History of New York’s Consumer Directed Personal Assistance Program (CDPAP)

The Consumer Directed Personal Assistance Program (CDPAP) is a New York State Medicaid program benefiting elderly and disabled individuals with stable medical conditions, by giving them the freedom to hire, train, and manage their own personal care assistants. While the program officially started serving consumers under the “CDPAP” name in 1995, its roots go back nearly two decades before that.

Until the late 1970s, patients receiving benefits to help them manage severe disabilities had few options as to the care they were given. They could be placed in institutions, which suffered from overcrowding and other poor conditions, or have their home care dictated, staffed, and run by a state-approved agency. Neither option gave patients much choice, independence, or dignity in directing their own care based on their needs and preferences (for instance, being cared for by a close friend or relative).

Then, in 1977, a group of individuals being served by existing home attendant services founded Concepts of Independence for the Disabled (later shortened to Concepts of Independence) in order to advocate and lay groundwork for allowing people with disabilities to control how and from whom they received care. Not long after, a group of citizens in wheelchairs staged a protest at the (now defunct) New York City Board of Estimate, resulting in the formation of a task force aimed at creating better state-sponsored solutions for disabled individuals’ self-directed care.

In 1979, that task force moved forward the Client Maintained Home Attendant Plan, which split the responsibilities of overseeing care between the patients/consumers and an agency. Within the next few years, the number of people enrolled in the program through Concepts of Independence grew exponentially.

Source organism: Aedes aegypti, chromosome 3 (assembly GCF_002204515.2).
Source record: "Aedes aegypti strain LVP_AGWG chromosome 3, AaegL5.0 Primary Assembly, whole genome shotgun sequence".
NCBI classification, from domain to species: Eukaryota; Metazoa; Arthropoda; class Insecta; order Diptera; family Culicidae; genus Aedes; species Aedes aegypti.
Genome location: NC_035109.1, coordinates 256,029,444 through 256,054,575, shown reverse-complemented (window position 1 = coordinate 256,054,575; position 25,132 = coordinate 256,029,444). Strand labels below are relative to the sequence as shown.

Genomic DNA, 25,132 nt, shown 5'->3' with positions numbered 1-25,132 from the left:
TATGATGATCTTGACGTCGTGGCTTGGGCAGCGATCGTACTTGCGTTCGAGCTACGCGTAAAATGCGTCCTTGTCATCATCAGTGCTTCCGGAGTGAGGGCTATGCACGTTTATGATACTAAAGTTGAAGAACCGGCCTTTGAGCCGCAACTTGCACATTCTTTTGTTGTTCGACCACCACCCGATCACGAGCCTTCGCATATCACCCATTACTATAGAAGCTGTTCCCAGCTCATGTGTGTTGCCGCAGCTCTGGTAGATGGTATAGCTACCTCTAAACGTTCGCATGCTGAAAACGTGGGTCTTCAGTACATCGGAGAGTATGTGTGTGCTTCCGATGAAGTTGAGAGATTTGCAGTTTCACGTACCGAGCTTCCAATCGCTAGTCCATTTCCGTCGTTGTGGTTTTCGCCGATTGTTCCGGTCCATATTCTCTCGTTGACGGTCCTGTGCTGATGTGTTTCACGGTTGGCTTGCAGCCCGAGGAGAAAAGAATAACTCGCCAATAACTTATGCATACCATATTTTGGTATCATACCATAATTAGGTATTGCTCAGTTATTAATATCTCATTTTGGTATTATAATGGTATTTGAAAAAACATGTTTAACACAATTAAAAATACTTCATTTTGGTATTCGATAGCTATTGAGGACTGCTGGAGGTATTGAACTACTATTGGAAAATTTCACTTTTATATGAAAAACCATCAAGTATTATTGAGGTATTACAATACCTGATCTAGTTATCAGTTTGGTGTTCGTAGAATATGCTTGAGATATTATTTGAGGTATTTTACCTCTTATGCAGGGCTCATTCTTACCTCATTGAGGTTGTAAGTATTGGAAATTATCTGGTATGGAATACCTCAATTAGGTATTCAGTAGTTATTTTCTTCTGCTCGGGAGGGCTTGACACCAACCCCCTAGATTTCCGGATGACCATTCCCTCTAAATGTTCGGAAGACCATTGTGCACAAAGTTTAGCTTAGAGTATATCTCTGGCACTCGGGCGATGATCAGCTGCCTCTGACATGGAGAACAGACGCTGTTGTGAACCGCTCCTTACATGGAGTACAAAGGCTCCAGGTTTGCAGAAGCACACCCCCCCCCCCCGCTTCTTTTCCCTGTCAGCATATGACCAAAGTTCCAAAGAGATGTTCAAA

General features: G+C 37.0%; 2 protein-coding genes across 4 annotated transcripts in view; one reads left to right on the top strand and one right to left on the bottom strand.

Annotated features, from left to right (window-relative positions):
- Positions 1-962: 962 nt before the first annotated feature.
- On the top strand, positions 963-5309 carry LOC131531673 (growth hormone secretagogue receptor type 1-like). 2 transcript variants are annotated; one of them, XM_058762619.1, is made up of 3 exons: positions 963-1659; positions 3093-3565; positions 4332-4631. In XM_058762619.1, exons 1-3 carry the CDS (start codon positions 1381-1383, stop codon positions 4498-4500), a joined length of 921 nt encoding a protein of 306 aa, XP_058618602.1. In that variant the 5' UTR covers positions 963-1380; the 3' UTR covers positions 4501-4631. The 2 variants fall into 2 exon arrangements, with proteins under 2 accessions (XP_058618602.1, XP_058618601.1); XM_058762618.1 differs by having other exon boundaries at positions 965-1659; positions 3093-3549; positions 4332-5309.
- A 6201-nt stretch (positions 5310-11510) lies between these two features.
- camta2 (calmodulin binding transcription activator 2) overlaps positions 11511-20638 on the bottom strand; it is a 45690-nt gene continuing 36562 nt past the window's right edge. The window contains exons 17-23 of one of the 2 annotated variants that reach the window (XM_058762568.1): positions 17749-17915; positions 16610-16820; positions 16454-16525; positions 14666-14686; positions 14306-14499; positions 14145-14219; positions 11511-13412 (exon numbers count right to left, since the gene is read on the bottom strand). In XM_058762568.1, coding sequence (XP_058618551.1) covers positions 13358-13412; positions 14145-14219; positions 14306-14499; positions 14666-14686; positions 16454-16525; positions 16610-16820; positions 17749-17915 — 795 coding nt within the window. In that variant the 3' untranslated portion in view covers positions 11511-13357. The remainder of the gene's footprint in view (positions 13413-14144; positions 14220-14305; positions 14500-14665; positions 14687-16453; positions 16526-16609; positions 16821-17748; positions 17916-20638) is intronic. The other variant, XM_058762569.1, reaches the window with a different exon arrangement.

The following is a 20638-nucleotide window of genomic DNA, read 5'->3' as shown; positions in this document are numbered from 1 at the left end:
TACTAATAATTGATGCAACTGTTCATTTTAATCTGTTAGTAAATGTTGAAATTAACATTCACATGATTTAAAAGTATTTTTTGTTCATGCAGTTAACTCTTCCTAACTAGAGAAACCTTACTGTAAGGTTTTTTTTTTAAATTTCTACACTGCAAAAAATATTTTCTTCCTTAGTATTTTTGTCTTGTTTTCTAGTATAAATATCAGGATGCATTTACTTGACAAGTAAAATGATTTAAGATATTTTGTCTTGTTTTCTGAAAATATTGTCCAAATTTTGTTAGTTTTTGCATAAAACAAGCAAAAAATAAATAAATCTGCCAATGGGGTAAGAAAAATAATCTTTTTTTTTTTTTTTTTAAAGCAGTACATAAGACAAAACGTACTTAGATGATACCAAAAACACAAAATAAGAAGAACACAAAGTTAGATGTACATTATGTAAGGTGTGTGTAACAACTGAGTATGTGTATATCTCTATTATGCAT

The New York State Department of Health began managing the home care program in 1992, and launched the Patient Managed Home Care Program demonstration project to determine what changes might have a positive and cost-saving impact. The successful Patient Managed Home Care Program was renamed the Consumer Directed Personal Assistance Program (CDPAP) in 1995.

By 1999, program participants numbered over 1000. Three years later, over 75% of county Medicaid offices had established CDPAP services. And by 2008, the number of enrolled statewide recipients had increased again by 60%.

As participation climbed, making the CDPAP the second-fastest growing community-based program of its kind, the New York State Department of Health approved grant funding for an outreach and expansion initiative. As part of the initiative, a training curriculum was developed and peer counselors were trained in helping consumers determine whether they were eligible for the CDPAP and if it was the best choice for their needs.

The CDPAP option has been included in all mainstream Managed Care and Managed Long Term Care Medicaid benefit packages since late 2012. Beginning in 2016, the New York State expanded who could work as a CDPAP personal assistant, allowing the parents of adult children with disabilities to be hired for those roles.

Today, every county in the state is required to have a CDPAP program and alert those eligible about it, empowering thousands of people to direct their lives and care as they see fit.